Thursday, March 11, 2010

Here Comes the Sun!

I'd like to share my thinking behind my choosing the Sun, the ninetheenth card of the Major Arcana, as the insignia for my blog. My hope is that by using the Sun I would help to dispel the many misconceptions about the Tarot and its meaning. Unfortunately, the image most often conjured up by people when they think about the Tarot is that of a golden- earringed gypsy peering into a crystal ball foretelling doom and gloom. In the background, bats fly and black cats caterwaul.

This distorted and inaccurate assoication has nothing to do with the Tarot's true purpose. Rachael Pollack said it best when she wrote in her marvelous exploration of the Tarot, "Seventy-Eight Degrees of Wisdom" that "the purpose of the Major Arcana is to know consciously the irrational wisdom of the unconscious."

But what exactly does that mean?  Essentially, when used properly, the Tarot is designed to make the covert overt and the hidden revealed. That is, its shows us those themes or issues in our life which require attention. The Major Arcana of twenty-two cards (the Fool is 'zero') is divided into three sections which focus on three different levels of experience. Section one represents the conscious which is comprised of the outer concerns of daily life.  Section two deals with the subconscious whereby we begin to search inward to find out who we really are. And Section three encompasses our super conscious, in which we develop our spiritual awareness (Pollack).

As we aspire from the Major Arcan's first section to the third on our Life's Journey we hopefully become more enlightened each step of the way.  We move away from our physicality and ascend to a more exulted and refined state of being where we are no longer fettered by our corporal limitations.  This is transcendence or a state of grace.  The Sun represents the apotheosis of our efforts as it illuminates "the light of the unconscious brought into daily like." (Pollack)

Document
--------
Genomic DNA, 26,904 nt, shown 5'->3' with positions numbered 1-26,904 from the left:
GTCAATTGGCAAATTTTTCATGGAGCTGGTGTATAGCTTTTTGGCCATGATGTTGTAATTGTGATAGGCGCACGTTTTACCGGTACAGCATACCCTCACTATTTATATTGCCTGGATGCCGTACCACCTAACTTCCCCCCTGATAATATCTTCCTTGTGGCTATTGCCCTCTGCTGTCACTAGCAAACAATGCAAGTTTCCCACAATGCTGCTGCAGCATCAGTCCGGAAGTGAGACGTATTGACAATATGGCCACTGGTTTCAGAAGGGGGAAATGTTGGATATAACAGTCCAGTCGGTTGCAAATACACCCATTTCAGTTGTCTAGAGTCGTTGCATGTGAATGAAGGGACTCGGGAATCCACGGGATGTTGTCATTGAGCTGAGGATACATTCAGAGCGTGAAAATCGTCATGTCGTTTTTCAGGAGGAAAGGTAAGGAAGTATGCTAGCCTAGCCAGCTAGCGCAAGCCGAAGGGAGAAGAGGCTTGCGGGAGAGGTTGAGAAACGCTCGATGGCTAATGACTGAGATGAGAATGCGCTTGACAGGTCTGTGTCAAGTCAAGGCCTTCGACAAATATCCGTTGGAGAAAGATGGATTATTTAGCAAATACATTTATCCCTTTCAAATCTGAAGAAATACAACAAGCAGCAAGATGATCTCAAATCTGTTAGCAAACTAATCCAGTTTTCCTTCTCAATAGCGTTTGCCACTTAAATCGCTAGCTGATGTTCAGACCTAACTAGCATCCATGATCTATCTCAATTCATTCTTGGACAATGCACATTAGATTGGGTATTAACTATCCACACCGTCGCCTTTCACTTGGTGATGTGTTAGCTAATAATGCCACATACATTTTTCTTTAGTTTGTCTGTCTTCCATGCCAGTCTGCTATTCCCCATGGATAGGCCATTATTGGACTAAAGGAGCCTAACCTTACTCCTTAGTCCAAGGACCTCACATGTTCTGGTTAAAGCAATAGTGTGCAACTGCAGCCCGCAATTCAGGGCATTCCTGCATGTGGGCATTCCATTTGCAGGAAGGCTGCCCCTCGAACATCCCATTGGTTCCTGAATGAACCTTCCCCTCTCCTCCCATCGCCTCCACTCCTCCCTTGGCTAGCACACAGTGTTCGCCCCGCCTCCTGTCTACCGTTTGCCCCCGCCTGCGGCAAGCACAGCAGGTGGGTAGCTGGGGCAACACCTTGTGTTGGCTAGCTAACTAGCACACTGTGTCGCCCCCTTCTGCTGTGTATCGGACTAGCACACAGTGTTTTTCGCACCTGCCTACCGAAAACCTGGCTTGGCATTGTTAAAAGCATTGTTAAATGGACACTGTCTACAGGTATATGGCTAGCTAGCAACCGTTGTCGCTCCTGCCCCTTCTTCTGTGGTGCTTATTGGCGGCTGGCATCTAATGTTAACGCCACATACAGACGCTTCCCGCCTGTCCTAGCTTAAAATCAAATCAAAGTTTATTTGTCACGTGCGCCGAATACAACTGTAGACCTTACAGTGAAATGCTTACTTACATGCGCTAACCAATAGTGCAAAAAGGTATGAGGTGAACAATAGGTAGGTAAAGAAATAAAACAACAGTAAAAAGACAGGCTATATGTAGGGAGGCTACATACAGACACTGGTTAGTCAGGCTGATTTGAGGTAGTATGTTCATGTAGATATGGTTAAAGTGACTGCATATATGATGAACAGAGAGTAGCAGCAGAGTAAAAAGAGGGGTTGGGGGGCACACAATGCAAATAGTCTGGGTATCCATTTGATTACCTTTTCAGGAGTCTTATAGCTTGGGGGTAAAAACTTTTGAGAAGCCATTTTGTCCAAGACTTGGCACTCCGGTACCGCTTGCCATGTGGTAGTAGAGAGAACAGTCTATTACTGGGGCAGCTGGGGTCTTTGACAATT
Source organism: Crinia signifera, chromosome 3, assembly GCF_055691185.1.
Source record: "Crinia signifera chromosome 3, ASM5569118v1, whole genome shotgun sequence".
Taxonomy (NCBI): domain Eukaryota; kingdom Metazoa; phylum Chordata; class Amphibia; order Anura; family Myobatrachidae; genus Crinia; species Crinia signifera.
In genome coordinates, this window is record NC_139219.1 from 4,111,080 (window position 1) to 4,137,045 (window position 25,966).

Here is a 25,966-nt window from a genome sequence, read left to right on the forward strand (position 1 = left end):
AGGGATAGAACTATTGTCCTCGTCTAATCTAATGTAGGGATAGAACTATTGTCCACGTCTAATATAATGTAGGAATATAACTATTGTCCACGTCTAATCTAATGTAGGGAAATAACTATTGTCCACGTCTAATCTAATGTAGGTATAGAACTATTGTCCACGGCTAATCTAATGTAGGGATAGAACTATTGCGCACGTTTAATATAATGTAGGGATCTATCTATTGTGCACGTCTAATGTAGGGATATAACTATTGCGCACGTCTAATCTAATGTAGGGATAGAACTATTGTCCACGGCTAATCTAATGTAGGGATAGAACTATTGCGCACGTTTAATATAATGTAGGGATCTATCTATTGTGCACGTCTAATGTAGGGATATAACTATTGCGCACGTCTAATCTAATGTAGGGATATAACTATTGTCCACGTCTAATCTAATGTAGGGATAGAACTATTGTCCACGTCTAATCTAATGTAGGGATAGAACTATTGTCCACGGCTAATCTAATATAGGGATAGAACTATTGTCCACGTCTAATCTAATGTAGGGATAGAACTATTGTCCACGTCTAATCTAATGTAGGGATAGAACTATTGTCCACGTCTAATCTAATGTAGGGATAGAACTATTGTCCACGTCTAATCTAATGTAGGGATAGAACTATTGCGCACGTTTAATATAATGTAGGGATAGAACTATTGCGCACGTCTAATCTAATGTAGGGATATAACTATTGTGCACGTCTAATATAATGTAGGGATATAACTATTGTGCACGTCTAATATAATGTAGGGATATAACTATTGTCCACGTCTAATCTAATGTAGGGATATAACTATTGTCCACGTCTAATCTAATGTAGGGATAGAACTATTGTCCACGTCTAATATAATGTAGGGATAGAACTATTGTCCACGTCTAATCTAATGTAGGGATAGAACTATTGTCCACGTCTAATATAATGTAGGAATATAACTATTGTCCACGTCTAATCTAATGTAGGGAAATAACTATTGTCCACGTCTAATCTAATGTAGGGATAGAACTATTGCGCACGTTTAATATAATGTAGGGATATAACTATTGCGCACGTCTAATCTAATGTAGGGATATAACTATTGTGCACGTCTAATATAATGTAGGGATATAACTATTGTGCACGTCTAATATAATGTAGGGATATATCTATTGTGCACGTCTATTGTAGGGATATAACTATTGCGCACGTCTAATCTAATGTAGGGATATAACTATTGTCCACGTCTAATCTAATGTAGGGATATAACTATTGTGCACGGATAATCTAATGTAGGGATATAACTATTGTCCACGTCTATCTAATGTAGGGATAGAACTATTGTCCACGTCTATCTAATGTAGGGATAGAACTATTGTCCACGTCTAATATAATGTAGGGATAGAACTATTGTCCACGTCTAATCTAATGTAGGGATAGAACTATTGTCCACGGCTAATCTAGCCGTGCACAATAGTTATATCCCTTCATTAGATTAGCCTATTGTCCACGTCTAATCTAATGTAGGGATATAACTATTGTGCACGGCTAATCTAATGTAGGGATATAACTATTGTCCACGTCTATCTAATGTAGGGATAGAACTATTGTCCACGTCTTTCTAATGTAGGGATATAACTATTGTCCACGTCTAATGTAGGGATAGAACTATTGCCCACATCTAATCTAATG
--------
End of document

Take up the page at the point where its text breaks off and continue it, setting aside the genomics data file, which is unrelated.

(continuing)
Depicted on the Sun is a child riding on the back of a white horse. White, of course, is the color of purity. Mythology is rife with stories about heroes carrying out their heroic deeds and triumphing over evil while astride a white horse.  In Greek mythology, the Sun God Apollo ushers in the dawn each morning by driving his chariot drawn by white horses across the sky.

The child a top the horse, with his arms outstretched in a wide embrace, symbolizes rebirth and renewal. He also signifies the pure unmitigated joy only children and holy men and women seem to possess in greeting the world.

The Sun reminds us that true enlightenment only occurs if we approach Life with a pure and open heart.

No comments:

Post a Comment